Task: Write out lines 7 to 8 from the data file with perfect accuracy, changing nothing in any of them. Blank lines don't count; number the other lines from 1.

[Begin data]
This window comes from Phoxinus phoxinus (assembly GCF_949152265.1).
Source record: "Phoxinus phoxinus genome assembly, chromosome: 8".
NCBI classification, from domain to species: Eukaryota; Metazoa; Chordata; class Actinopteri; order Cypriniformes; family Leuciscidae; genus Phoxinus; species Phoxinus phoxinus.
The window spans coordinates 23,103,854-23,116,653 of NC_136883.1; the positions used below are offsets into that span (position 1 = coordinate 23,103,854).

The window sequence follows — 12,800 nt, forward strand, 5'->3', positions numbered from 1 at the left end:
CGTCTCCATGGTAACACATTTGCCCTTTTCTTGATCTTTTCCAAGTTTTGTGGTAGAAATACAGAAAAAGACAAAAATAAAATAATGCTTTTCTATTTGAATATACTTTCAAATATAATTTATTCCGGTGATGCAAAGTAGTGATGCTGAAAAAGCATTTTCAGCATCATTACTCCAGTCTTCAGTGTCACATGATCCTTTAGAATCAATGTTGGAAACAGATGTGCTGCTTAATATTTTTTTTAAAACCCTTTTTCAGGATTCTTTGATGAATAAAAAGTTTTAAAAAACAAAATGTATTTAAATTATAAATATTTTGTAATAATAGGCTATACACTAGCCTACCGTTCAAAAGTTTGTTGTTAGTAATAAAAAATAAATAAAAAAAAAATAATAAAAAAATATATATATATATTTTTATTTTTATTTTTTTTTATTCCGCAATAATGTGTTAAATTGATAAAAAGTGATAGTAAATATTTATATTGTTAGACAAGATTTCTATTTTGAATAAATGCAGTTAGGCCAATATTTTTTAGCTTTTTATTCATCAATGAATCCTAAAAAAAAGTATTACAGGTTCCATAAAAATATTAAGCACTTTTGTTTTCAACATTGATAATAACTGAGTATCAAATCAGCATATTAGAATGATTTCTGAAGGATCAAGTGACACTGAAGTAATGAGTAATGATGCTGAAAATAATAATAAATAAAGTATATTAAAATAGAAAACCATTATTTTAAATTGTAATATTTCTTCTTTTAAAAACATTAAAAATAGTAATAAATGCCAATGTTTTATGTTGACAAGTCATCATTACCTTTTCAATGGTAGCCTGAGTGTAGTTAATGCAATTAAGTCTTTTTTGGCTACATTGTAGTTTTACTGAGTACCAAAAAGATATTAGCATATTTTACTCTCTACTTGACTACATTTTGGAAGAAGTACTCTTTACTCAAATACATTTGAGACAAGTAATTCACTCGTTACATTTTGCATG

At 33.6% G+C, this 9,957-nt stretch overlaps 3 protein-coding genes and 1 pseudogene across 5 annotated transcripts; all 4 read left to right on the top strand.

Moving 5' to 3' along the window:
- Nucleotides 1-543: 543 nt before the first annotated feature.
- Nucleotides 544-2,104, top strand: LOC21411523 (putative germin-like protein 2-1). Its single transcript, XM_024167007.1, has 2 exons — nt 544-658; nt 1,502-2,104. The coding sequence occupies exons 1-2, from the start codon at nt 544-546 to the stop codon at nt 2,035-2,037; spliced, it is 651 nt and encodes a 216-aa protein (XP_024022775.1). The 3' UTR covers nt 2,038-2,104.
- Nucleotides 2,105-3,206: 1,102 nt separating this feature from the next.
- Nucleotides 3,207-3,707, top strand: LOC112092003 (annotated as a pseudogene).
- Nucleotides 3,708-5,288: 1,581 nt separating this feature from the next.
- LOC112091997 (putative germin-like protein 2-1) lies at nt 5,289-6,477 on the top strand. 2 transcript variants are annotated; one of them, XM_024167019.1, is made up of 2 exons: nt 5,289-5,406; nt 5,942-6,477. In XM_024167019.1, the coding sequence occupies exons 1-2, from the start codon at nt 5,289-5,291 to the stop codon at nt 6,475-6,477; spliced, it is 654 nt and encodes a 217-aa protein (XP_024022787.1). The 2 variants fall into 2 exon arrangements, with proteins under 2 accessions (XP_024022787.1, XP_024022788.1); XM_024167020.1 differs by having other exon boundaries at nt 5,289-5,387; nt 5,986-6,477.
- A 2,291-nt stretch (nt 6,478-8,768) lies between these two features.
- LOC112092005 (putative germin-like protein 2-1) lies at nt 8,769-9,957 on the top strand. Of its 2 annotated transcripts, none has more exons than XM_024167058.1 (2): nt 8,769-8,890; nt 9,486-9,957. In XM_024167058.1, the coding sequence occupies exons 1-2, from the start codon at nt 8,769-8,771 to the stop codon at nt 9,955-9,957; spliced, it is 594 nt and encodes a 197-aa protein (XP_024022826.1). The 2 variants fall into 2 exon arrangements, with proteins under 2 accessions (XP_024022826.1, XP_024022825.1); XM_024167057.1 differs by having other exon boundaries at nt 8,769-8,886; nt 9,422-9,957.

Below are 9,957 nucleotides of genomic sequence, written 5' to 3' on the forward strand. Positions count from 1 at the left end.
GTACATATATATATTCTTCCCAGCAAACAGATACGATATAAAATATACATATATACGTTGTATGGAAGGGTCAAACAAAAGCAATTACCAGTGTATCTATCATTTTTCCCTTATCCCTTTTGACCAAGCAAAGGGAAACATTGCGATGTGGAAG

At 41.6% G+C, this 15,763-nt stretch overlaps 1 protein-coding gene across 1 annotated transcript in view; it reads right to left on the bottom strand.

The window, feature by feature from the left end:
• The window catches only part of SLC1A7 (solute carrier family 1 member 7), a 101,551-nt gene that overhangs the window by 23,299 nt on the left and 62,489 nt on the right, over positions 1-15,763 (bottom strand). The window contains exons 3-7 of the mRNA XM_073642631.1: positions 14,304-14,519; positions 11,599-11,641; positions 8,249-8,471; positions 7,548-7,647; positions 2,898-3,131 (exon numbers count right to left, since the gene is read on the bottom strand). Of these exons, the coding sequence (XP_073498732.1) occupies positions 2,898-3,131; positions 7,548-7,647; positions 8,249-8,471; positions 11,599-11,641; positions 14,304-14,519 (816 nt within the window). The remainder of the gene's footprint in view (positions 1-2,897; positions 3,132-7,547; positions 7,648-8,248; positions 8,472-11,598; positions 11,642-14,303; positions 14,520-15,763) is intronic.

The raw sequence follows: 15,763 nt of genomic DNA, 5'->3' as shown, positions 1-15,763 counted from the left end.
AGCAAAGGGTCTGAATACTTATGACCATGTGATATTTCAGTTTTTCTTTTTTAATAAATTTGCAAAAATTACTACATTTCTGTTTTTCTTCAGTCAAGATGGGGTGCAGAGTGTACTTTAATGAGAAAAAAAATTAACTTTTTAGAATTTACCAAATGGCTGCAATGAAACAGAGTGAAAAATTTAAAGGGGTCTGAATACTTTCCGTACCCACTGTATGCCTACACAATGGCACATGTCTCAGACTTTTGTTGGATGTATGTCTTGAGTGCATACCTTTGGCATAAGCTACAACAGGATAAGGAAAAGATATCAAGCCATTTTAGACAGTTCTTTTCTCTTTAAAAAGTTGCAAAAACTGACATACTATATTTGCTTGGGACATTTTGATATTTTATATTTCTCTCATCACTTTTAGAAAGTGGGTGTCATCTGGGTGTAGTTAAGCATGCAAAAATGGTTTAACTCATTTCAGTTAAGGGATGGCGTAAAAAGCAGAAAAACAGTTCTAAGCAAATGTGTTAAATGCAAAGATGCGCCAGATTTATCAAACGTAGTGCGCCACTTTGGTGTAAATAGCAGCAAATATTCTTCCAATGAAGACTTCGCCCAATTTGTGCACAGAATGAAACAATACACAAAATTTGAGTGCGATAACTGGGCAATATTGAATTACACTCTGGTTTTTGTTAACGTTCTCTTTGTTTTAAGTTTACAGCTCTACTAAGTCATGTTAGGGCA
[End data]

At 33.6% G+C, this 9,957-nt stretch overlaps 3 protein-coding genes and 1 pseudogene across 5 annotated transcripts; all 4 read left to right on the top strand.

Moving 5' to 3' along the window: